TWIN PEEKS: Feng Shui By Fishgirl Takes a Look at Chang & Eng

What a beautiful day for a road trip~! We set out in a caravan of two cars, three dogs, good friends and set out for nearby Winston-Salem. First stop? Skippy’s for arguably the best hot dog in America. Lucky for us we live only half an hour away. We scarfed down some cool dogs and then drove up to Mt. Airy, NC and the nearby White Plains Baptist Church graveyard where Chang & Eng Bunker are buried.

The world’s most famous conjoined twins were the original “Siamese Twins” born in Thailand (then Siam). Because of their fame as an attraction with circus showman P. T. Barnum’s American Museum as well as world wide touring, the term “Siamese Twins” was used to denote any conjoined twins during that less-than-politically correct era. When you get to their gravesite, the White Plains Baptist Church has provided a takeaway brochure nearby with some information about Chang & Eng .

These two men were well respected by their neighbors and married two sisters. To find out how that unusual marital arrangement worked out for them, be sure to read the wiki entry on Chang & Eng. Or wait for the upcoming Gary Oldman film to come out which is sure to be fantastic in every sense of the word! Apparently the married twins began with one residence and a bed built for four. The sisters didn’t like that too much (wonder why?) and so eventually they bought separate households and the twins would alternately spend 3 nights with one wife and 3 nights with the other. The feng shui of 3 is  much better than the feng shui of 4, by the way.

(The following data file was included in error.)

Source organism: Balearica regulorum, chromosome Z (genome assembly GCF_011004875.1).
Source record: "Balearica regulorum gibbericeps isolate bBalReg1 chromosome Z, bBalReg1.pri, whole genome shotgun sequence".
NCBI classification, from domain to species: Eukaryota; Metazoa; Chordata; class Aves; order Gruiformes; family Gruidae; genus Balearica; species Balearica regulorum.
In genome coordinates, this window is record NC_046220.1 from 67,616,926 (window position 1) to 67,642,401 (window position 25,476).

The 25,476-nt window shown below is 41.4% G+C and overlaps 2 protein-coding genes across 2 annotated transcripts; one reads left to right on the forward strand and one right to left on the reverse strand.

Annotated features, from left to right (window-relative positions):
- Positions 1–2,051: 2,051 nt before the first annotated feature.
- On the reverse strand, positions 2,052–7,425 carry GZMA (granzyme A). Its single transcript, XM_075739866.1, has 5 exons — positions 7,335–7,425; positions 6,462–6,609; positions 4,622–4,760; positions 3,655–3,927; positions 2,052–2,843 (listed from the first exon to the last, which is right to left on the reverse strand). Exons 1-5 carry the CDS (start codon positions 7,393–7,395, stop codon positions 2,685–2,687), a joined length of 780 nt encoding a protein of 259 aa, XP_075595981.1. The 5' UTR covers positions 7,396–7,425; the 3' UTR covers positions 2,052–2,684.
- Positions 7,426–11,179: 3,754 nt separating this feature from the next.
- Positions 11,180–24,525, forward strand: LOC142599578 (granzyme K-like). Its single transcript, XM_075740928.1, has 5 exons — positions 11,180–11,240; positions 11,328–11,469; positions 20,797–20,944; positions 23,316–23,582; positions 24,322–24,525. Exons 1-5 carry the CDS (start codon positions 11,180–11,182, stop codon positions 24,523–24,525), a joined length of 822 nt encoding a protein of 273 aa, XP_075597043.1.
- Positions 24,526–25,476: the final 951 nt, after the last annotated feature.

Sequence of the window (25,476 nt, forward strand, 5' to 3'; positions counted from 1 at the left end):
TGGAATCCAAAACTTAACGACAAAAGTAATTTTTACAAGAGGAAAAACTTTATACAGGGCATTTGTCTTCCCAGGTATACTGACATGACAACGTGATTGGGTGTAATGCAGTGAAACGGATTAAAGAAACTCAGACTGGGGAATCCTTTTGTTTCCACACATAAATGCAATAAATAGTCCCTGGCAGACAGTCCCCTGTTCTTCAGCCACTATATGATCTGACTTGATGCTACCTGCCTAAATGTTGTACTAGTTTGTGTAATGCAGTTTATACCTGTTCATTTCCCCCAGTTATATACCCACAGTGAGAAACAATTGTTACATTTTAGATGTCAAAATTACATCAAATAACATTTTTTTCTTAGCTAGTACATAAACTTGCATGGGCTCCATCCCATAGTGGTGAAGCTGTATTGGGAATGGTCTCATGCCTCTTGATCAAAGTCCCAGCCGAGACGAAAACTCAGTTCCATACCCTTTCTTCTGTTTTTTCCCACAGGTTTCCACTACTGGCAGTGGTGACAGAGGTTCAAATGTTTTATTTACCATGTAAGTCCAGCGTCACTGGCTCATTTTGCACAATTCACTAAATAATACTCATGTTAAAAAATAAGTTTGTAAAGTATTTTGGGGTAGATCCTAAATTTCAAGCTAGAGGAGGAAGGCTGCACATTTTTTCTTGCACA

After the twins fulfilled their original “contract” with an American businessman who purchased them from their parents in Thailand, they began managing their own careers. Personal appearances and promotional merchandise like the paper dolls shown above contributed to their significant wealth. The brothers were born pre-Civil War era when medical procedures were far less sophisticated than they are today. They were joined at the chest by a section of cartilege and their livers were also attached. Had they been born in this century, the Bunkers might have been easily separated. As it was, when Chang died first Eng refused to let a doctor perform an emergency separation that may have saved his life. Eng died within the same day as his brother.

The book “Chang & Eng” written by Darin Strauss is next on my reading agenda–a friend has highly recommended it. This book is also the source material for Gary Oldman’s upcoming movie. This author has also written another book–Half a Life— winner of the National Book Critic Circle Award about a true and horrific event from his life that shaped  his path forever. I’ll review them both and get back to you in awhile.

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Filed under Celebrities, Feng Shui, Fun, Reading, Travel, Uncategorized, Wealth & Finances

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